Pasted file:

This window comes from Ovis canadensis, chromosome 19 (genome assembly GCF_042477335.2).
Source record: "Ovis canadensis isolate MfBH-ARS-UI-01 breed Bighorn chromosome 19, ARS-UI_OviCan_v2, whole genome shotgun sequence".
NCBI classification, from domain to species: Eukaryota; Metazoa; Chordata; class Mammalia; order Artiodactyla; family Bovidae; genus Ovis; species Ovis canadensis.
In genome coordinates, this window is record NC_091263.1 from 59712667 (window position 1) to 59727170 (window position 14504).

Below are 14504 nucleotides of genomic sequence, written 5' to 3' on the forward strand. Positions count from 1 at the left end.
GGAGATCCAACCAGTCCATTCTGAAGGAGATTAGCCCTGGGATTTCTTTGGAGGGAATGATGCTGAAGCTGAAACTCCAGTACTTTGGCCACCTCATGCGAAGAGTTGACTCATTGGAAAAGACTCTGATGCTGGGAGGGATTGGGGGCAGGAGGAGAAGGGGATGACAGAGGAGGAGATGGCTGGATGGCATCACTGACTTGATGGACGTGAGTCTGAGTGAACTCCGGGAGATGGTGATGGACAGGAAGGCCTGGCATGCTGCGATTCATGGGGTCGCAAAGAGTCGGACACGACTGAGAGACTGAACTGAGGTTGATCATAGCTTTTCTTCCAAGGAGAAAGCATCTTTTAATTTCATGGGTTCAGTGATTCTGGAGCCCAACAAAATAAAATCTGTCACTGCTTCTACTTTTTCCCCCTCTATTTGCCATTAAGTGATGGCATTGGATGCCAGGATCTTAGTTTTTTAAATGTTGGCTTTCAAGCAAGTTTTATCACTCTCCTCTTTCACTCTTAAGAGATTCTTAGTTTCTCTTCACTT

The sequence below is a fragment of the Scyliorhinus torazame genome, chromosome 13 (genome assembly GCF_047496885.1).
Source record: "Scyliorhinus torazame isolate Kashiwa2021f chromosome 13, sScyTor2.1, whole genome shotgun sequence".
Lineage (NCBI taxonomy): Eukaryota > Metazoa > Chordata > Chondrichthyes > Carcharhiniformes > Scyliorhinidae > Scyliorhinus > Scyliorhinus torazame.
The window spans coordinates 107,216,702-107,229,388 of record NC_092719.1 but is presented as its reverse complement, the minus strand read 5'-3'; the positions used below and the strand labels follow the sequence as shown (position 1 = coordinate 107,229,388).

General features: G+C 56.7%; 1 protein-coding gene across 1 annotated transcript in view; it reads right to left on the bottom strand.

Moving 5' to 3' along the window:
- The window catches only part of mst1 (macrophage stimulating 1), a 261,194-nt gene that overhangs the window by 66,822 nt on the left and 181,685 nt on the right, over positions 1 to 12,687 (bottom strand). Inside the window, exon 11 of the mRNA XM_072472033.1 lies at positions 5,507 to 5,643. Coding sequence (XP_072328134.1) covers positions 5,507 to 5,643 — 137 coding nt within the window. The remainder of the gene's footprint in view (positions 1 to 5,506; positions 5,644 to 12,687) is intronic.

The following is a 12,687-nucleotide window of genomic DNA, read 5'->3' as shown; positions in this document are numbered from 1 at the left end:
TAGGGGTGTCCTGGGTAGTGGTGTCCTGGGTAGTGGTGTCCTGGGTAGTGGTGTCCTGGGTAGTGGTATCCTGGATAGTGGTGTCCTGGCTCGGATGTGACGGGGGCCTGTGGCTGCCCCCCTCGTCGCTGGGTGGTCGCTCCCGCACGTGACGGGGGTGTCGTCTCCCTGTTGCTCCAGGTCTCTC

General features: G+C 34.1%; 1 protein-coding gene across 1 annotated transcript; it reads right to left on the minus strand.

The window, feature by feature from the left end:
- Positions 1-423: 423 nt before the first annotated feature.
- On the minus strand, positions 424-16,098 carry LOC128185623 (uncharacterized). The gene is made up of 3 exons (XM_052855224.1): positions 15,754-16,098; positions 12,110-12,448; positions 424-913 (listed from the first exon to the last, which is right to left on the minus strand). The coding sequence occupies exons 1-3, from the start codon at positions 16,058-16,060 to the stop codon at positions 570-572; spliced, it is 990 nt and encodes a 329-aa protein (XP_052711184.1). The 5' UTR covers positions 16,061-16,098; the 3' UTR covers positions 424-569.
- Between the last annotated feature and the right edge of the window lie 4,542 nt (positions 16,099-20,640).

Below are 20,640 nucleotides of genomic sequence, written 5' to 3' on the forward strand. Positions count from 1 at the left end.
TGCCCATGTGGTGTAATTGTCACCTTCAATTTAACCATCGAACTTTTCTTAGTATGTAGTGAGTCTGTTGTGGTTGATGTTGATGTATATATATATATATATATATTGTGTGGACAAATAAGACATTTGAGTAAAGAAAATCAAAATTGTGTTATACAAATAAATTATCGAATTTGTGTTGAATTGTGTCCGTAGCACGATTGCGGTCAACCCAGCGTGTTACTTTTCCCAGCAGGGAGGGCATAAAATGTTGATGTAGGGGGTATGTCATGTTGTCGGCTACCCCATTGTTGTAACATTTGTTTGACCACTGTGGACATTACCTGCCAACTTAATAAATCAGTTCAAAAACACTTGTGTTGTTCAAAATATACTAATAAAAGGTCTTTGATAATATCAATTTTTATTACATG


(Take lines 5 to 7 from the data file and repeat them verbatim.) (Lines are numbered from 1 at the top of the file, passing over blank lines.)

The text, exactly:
Below are 14504 nucleotides of genomic sequence, written 5' to 3' on the forward strand. Positions count from 1 at the left end.
GGAGATCCAACCAGTCCATTCTGAAGGAGATTAGCCCTGGGATTTCTTTGGAGGGAATGATGCTGAAGCTGAAACTCCAGTACTTTGGCCACCTCATGCGAAGAGTTGACTCATTGGAAAAGACTCTGATGCTGGGAGGGATTGGGGGCAGGAGGAGAAGGGGATGACAGAGGAGGAGATGGCTGGATGGCATCACTGACTTGATGGACGTGAGTCTGAGTGAACTCCGGGAGATGGTGATGGACAGGAAGGCCTGGCATGCTGCGATTCATGGGGTCGCAAAGAGTCGGACACGACTGAGAGACTGAACTGAGGTTGATCATAGCTTTTCTTCCAAGGAGAAAGCATCTTTTAATTTCATGGGTTCAGTGATTCTGGAGCCCAACAAAATAAAATCTGTCACTGCTTCTACTTTTTCCCCCTCTATTTGCCATTAAGTGATGGCATTGGATGCCAGGATCTTAGTTTTTTAAATGTTGGCTTTCAAGCAAGTTTTATCACTCTCCTCTTTCACTCTTAAGAGATTCTTAGTTTCTCTTCACTT

The sequence below is a fragment of the Scyliorhinus torazame genome, chromosome 13 (genome assembly GCF_047496885.1).